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Dynamic Cast (one more) and CORBA

 
 
Julien Klein
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Posts: n/a
 
      05-04-2004
Hi !

I know this subject has already been discusses several times, but no
one situation seems to correspond to mine, so I decided to start a new
thread about it. I will try to be as clear as possible, yet if need
more information, just tell me..

To begin, just something about CORBA :
- I have a reference on an object (thanks to an IOR) which type is
org.omg.CORBA.Object

- I need to "narrow" this object to get a "real object"

- in the simple case (which is not mine), I just need to do the
following :

(1) pfmalarmService service =
(pfmalarmService)pfmalarmServiceHelper.narrow(obj)

where pfmalarmService is an interface and pfmalarmServiceHelper a
class (which implements no interface)

- my problem is that the name of the interface I need to cast my
object with is given as a string (here pfmalarmService)

- how can I do (is it possible ?), whatever the name X I receive as a
string, to execute the following (X is an interface) :

(2) X service = (X)XHelper.narrow(obj)

- I had a look on reflection in Java, I read a lot of threads about
dynamic casting and I am a bit lost in all these information. Yet, it
seems that there is no way for me to do what I want...

- During compile time, pfmalarm... classes are unknown, they are
generated later from an IDL file, so I can't modify these generated
files.

- all the interfaces I need to use (X interfaces as used above)
extends another interface which is called inService, so I can write :

(3) inService service = (inService)inServiceHelper.narrow(obj)

but after, it is not possible for me to call methods specific to one
particular X interface.

Let's take an example : imagine my interface pfmalarmeService extends
inService interface. In pfmalarmService, I have a method called
count(...) which is not defined in inService interface. So if I
execute (3), it is not possible for me to call count(...) method,
isn't it ?

Does someone have a idea or can someone tell me it is not possible for
me to do what I want ?

Thanks !!

Julien
 
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Mike Schilling
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Posts: n/a
 
      05-06-2004
>
> - in the simple case (which is not mine), I just need to do the
> following :
>
> (1) pfmalarmService service =
> (pfmalarmService)pfmalarmServiceHelper.narrow(obj)
>
> where pfmalarmService is an interface and pfmalarmServiceHelper a
> class (which implements no interface)
>
> - my problem is that the name of the interface I need to cast my
> object with is given as a string (here pfmalarmService)
>
> - how can I do (is it possible ?), whatever the name X I receive as a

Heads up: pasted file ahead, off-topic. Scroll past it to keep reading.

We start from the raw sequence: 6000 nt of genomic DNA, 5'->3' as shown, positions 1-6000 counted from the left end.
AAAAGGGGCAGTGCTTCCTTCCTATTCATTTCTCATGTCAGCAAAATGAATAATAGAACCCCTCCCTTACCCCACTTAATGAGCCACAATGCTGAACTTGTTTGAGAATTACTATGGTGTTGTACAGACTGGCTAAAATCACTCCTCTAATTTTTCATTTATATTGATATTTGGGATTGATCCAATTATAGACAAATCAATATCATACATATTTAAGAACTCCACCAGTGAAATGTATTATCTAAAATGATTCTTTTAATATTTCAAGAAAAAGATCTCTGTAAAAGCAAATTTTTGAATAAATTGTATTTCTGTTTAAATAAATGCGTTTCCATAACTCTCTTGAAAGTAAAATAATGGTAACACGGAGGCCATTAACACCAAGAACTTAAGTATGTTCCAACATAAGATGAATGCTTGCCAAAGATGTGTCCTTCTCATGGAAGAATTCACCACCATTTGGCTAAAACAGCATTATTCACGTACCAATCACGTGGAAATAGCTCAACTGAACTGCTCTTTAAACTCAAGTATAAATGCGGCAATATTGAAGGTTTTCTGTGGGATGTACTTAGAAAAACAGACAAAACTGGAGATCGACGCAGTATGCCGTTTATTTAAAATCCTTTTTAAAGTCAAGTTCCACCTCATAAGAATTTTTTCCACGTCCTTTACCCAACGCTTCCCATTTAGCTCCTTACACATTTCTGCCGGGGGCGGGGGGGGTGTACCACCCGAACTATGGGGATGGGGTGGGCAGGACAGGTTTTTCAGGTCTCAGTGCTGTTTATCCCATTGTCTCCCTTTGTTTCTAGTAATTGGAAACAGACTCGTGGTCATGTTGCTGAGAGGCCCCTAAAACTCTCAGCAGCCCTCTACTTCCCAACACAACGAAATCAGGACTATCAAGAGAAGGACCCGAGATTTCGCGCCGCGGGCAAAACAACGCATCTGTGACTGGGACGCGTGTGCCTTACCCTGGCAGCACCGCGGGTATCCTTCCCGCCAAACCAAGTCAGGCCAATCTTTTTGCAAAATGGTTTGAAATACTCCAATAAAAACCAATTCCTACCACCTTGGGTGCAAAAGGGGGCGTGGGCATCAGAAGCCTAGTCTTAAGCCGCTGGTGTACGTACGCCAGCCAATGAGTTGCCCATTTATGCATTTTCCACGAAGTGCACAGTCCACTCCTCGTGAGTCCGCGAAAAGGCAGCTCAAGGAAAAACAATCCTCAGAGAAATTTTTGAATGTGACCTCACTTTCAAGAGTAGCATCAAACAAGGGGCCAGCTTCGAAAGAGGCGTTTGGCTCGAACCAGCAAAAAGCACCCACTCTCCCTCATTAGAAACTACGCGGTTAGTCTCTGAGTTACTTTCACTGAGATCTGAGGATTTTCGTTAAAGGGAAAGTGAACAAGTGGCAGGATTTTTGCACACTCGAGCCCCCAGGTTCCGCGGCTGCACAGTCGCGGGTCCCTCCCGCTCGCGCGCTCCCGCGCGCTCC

> string, to execute the following (X is an interface) :
>
> (2) X service = (X)XHelper.narrow(obj)
>
> - I had a look on reflection in Java, I read a lot of threads about
> dynamic casting and I am a bit lost in all these information. Yet, it
> seems that there is no way for me to do what I want...
>
> - During compile time, pfmalarm... classes are unknown, they are
> generated later from an IDL file, so I can't modify these generated
> files.
>
> - all the interfaces I need to use (X interfaces as used above)
> extends another interface which is called inService, so I can write :
>
> (3) inService service = (inService)inServiceHelper.narrow(obj)
>
> but after, it is not possible for me to call methods specific to one
> particular X interface.
>
> Let's take an example : imagine my interface pfmalarmeService extends
> inService interface. In pfmalarmService, I have a method called
> count(...) which is not defined in inService interface. So if I
> execute (3), it is not possible for me to call count(...) method,
> isn't it ?


The difficulty I always have with dicussions like this is that people say
what they don't know when writing the code, but not what they do know. In
this case, you don't know the type of the object. Do you know the method
name you want to call, or its signature, or what argumetns you want to pass
to it, or its return type? If, hypothetically, you knew everything but the
object type, the method name, and the return type, you could easily do
class.forName() to get the Class object followed by a reflective method call
using java.lang.reflect.Method.invoke(). It's trickier if you don't know
the signature, since you'd somehow have to write code that determines at
runtime how many arguments to pass in

Another option, of course, is to generate classes to make these calls using
the information in the IDL files, and compile them together with the
IDL-generated files..



 
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